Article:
*As a former resident of the Washington, D.C. metro area I’ve experienced my share of snow and ice. In fact after living there fourteen years it’s one of the reasons I decided to make my home someplace else.
I even recited a prayer of thanks that I was nowhere around to experience the recent blizzards that dumped more than three feet of snow and shut down air traffic from Philadelphia to Virginia. Three feet of snow is waist deep for me and I’m taller than most people.
Most businesses were closed and even the public transit system stopped running for a few days. But does that mean some essential employees who work in hospitals should be excused for not making it into work due to lack of transportation and no electricity? Should they be fired?
At least ten nurses and five support personnel at one Washington area hospital were facing termination after they called out of work. We’re not talking about your average slacker employees. These are medical professionals. Chances are if they said they couldn’t make it in they couldn’t make it in.
Even though most people might accept no trash pickup or food delivery during a severe snow storm I doubt they would be as forgiving if they arrived at the hospital only to find there were not enough nurses on duty to tend to their medical needs.
As a former TV reporter it was my responsibility not only to be at work during inclement weather, oftentimes I had to report from the eye of the storm so to speak. Can you image turning on your television to get the latest update only to see color bars instead because I couldn’t make it in that day?
The same time that Washington, D.C. was facing its weather woes a man in Pittsburgh died after making ten calls to 911 and waiting thirty hours for paramedics to arrive. Deep snow delayed ambulances from getting to the man’s home. And one report said a paramedic called his home from a quarter mile away and told him he had to walk to meet them.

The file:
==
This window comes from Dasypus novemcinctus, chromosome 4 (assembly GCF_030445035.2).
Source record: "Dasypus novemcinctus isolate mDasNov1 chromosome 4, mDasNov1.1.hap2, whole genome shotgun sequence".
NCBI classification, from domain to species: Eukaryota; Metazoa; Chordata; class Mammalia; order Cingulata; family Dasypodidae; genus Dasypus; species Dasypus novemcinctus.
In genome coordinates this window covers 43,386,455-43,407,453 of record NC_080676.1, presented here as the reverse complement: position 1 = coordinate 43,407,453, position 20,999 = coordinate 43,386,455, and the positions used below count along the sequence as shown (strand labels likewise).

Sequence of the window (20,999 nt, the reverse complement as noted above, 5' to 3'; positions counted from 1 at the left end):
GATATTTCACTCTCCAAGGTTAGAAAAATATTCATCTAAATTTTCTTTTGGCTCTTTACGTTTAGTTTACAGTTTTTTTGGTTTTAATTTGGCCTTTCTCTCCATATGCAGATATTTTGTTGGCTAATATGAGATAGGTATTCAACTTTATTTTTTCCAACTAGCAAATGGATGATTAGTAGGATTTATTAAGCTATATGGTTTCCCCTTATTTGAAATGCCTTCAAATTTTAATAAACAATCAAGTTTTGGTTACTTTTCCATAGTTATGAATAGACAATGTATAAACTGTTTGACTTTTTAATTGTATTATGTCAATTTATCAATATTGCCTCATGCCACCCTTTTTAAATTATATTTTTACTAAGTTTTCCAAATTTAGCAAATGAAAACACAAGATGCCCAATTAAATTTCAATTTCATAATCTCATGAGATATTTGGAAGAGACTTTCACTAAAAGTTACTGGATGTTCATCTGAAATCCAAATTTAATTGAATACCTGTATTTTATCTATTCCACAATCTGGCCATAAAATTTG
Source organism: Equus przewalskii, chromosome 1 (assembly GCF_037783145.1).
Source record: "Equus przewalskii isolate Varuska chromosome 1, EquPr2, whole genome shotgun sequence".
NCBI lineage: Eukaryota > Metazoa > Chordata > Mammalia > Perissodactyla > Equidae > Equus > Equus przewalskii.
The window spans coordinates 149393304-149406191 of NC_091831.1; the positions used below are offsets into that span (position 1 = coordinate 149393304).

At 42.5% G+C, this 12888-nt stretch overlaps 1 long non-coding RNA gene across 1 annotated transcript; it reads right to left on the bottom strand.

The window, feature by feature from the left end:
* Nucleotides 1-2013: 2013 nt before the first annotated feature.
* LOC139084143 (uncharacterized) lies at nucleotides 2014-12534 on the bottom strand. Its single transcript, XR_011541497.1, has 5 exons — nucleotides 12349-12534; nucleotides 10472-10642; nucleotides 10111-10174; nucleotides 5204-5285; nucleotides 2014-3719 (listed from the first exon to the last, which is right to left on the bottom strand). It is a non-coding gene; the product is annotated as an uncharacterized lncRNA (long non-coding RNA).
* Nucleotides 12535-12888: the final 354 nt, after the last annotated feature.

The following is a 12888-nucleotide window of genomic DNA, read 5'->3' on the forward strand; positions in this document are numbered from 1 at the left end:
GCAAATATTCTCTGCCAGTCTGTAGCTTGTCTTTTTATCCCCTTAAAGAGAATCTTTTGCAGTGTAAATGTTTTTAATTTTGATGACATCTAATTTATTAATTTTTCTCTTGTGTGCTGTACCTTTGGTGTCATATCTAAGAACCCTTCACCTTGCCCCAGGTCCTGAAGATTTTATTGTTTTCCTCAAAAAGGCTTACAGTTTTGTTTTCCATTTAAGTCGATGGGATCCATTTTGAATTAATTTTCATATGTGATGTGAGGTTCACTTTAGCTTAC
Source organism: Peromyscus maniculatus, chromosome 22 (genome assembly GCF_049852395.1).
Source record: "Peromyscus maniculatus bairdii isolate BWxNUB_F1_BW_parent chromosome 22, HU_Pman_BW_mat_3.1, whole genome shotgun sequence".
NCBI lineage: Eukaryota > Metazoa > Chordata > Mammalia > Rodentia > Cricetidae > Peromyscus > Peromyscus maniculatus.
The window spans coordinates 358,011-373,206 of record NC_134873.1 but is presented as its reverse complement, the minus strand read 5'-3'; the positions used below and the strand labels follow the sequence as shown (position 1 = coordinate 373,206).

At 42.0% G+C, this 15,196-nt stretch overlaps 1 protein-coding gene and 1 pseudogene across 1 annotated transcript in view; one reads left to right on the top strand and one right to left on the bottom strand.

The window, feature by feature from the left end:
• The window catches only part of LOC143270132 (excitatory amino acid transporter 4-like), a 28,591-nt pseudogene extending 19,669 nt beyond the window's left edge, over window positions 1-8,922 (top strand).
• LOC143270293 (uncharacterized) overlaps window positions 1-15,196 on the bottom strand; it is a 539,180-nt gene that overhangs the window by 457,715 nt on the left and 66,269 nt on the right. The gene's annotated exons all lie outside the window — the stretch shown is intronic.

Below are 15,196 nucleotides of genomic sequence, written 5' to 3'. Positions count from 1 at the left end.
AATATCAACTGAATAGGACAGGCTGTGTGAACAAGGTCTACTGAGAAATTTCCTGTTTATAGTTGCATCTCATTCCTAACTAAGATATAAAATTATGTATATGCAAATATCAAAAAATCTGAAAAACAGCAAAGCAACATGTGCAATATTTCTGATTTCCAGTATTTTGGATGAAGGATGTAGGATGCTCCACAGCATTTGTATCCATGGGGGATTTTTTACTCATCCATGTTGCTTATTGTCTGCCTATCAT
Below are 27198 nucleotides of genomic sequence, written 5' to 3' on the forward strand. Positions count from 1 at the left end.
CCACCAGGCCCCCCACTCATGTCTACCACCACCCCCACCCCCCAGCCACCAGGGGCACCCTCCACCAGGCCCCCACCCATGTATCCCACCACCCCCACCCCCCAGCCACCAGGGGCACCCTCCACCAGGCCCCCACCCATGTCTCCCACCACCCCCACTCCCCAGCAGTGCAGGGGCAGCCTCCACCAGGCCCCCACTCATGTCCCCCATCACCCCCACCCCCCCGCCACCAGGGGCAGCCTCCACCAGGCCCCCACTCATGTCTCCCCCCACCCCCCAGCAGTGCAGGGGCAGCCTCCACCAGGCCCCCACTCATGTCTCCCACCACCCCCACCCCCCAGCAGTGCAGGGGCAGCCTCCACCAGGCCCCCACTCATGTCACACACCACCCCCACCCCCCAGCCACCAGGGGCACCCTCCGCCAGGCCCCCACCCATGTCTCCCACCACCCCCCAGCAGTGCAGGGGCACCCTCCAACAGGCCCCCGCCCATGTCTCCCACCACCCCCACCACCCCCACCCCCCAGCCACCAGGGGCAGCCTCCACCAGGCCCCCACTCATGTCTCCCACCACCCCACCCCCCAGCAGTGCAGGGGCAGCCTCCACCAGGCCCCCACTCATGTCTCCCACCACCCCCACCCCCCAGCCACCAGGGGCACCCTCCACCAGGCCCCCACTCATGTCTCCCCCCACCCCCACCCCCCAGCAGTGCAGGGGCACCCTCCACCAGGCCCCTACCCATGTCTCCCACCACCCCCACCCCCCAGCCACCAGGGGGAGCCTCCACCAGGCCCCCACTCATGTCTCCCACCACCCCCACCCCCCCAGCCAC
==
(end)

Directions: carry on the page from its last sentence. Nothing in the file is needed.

The sick man didn’t drive and willing neighbors couldn’t dig out their cars from the snow in time to drive him to a hospital. Now emergency services must account for their negligence. When someone called them in his time of need they were not there. And snow or no snow that is inexcusable.
Emergency medical employees should be prepared for even the worst conditions. Where was the helicopter for impassible roads? Where was plan B or plan C?
As much as it might seem that hospital officials in Washington, D.C. overreacted by terminating staffers who were no shows during the snow storm, it’s good to know that someone understands the enormous responsibility that comes with someone in that position. If a snowstorm is forecast – as one of this magnitude always would be – nurses should be prepared to spend the night ahead of the storm to ensure they are at work when they are needed. If it’s more important for them to be at home when it snows they should consider a change of profession.
Too many people want the recognition and pay without the hard work and responsibility of the position. In times of a crisis I don’t want to ask ‘who’s in charge here? I want to know that if I dial 911 somebody is on the way to get me and there will be a nurse waititng to care for me when I get there.
Steffanie is a freelance journalist living in the Dallas, Texas metro area. Send questions, comments or requests for speaking engagements to Steffanie at [email protected]. And see the video version of her journal at www.youtube.com/steffanierivers.